tion format would be greatly simplified, the expensive decode unit
  would become much cheaper, and silicon currently used for com-
  plex functional units could be repurposed as even more cache. As
  long as someone else implements the compiler.
:D


I was very familiar with references #1 and #2, those are good papers. Three minor issues:

1) Both this article and reference #3 make claims about not using or needing adders to avoid self modifying code, although both implement indexed addressing where you take a base address and a offset and er... um... argh... ADD them together. So you're using an adder but playing word games. Only reference #2 actually "does it" without an adder. If you're doing it for "fun" then self modifying code is plenty of "fun".

2) The claim the compiler is going to be the icky part is not accurate. To a crude approximation a compiler would do something about as hard as a FPGA synth of a microcode decoder for a soft CPU. Not as simple as implementing a HTML BLINK tag but its just no big deal breaker. The icky part is going to be performance. Just adding a little cache isn't going to help if your code stalls it inherently and you're going to be pretty well memory starved. Good luck doing a fast floating point multiply-add for a DSP with this architecture.

3) A minor issue but it should be possible to get instantaneous power very low with this design. No one writes about this interesting issue (unless its in reference 3 which I don't have access to) Of course "power per FLOP" type of metrics are (Probably? Inevitably?) going to suck, unless I'm wrong.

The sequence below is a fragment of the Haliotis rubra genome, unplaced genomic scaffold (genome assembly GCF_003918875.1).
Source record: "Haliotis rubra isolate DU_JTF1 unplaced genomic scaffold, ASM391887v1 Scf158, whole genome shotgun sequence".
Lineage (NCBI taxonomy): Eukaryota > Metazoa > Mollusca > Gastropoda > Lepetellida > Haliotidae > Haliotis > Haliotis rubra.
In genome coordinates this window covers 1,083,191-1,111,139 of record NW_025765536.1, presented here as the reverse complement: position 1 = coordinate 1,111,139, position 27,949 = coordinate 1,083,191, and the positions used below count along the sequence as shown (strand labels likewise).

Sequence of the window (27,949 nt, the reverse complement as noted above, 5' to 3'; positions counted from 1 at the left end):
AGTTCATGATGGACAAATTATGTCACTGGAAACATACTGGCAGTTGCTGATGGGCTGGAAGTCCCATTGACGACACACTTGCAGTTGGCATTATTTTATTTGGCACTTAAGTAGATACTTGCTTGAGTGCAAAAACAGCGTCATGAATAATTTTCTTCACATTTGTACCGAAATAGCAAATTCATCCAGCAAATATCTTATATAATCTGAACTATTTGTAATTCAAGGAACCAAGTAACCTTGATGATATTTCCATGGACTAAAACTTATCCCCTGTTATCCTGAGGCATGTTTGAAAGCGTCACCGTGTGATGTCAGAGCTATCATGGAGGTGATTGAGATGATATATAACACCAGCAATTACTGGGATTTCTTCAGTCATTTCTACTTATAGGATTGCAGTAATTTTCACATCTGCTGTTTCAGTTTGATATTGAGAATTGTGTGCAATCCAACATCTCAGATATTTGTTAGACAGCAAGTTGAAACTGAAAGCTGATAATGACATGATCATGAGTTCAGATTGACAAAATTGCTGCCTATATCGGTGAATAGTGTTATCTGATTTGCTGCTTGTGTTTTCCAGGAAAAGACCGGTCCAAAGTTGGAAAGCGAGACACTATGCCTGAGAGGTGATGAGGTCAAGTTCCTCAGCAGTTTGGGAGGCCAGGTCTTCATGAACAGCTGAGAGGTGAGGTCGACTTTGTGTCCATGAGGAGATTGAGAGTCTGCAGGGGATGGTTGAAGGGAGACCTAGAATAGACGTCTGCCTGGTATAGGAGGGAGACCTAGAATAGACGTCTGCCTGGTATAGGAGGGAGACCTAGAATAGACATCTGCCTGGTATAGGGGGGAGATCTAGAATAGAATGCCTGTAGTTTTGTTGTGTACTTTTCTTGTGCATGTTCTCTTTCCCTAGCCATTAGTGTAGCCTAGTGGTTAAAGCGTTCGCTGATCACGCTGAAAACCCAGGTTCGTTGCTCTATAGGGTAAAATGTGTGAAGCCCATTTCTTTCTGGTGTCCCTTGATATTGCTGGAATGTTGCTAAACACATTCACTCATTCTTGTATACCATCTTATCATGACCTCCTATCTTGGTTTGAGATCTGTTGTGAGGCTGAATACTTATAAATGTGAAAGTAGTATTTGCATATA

I've done a lot of daydreaming about actually implementing a system outta reference #1 for fun. Its about the simplest hardware "processor" you can possibly build. After all, you're going to need (memory mapped) I/O anyway and who cares if one of the memory mapped I/O is a 32 bit wide full adder, or whatever other CPU-like functional module you'd like to entertain. I have two amusing daydreams, one is a 256 bit wide move machine (why 256 bits wide? Why the heck not? Difficult, but barely inside the limit of buildability) the other strange daydream is vaguely like an old IBM1620 but why not try floating point instead of BCD? Yes I'm no noob I know all about floating point rounding issues and I consider it a huge part of the "fun". Also I'm well aware a binary adder would be a wee bit quicker for the program counter than a floating point adder... that's the whole point I think a pure float machine would be hilarious fun. I'm not talking about merely sticking a floating point copro on a chip, but literally using IEEE 754 on the address bus (obviously with a bit of rounding) Quad precision floating point should be enough digits for an address bus to have a heck of a lot of fun with some slack for rounding issues.